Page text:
J P. Schwarz, J E. Faller, T M. Niebauer, F Klopping, D S. Robertson, G Sasagawa
A short test run of the apparatus was conducted in February 1997 and gave promising results. A difference signal of about 80 υGal was observed, with reasonable scatter in G values from day to day. A sample of the data is seen in figure 1. This scatter currently limits the precision of the experiment. At the Table Mountain Gravity Observatory where the experiment is located, 6 υGal is a low-end estimate of the scatter of drops made by a standard FG-5. Assuming that this noise is Gaussian, a two week data run would give a differential precision of .04 υGal for a signal of about 80 υGal. This would be a .05 % experiment in G, if the other error sources are kept below this noise level. To increase the precision by an additional factor of two, it would be necessary to run the experiment for two months which is not practical. A two week data is feasible, and thus we expect to make a .05 % determination of G which will significantly contribute to the resolution of discrepancies in recent measurements.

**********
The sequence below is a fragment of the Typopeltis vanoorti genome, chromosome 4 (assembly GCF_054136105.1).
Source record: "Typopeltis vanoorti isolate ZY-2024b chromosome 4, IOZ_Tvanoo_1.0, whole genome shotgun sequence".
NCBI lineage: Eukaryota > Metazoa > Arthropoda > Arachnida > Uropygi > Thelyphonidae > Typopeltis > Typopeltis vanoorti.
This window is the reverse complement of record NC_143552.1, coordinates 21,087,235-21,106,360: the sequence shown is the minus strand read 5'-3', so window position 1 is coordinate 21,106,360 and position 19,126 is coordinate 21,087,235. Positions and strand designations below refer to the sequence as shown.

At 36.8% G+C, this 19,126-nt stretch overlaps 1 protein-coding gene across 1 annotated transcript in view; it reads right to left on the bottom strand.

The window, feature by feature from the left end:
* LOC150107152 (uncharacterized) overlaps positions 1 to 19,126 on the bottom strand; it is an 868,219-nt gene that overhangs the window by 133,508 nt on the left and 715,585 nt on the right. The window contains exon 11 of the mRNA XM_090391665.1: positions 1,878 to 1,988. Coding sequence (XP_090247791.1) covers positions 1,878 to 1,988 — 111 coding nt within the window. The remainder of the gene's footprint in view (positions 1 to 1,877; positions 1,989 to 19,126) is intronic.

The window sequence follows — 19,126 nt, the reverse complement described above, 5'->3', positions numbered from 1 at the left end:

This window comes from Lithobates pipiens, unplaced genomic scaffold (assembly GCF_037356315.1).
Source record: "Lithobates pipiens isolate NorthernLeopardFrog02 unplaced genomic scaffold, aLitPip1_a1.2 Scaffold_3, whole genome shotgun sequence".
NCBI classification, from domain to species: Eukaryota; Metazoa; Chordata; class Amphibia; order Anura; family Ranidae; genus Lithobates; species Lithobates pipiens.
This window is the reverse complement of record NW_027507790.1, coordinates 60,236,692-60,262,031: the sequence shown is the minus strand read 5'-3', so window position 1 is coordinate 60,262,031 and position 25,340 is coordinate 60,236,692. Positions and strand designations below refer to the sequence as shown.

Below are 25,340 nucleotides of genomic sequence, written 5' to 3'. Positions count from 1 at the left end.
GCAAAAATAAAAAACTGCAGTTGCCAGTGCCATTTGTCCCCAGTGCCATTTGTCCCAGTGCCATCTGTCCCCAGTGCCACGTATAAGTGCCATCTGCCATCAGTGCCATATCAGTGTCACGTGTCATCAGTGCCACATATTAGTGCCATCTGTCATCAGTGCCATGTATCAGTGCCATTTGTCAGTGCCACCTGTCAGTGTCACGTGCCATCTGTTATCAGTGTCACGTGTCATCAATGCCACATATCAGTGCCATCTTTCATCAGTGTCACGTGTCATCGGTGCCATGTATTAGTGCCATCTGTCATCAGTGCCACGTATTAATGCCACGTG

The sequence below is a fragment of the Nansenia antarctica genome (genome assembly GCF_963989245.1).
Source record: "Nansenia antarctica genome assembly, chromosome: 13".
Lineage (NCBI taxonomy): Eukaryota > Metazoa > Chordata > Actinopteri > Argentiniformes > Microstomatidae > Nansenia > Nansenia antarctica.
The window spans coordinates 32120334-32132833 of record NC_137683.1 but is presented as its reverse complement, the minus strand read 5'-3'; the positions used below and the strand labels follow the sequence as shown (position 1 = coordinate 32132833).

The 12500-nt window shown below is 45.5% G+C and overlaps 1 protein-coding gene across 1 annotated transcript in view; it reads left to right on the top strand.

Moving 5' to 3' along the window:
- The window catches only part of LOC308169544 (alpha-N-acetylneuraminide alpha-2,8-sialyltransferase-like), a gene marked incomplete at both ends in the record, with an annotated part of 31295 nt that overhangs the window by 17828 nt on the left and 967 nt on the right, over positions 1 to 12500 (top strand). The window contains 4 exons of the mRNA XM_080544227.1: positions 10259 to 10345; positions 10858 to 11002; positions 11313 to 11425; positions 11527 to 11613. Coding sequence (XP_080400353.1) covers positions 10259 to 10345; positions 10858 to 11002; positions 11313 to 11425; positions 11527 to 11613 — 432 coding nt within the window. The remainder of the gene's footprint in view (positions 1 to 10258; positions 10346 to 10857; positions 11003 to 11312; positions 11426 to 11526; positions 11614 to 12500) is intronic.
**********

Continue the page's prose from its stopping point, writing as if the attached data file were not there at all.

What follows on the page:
A.G.U. Chapman Conference on Microg-1 Gravimetry
fundamental standards, gravity, Newtonian constant of gravitation, precision measurement
, Faller, J.
, Niebauer, T.
, Klopping, F.
, Robertson, D.
and Sasagawa, G.
A New Determination of G, A.G.U. Chapman Conference on Microg-1 Gravimetry
(Accessed May 27, 2023)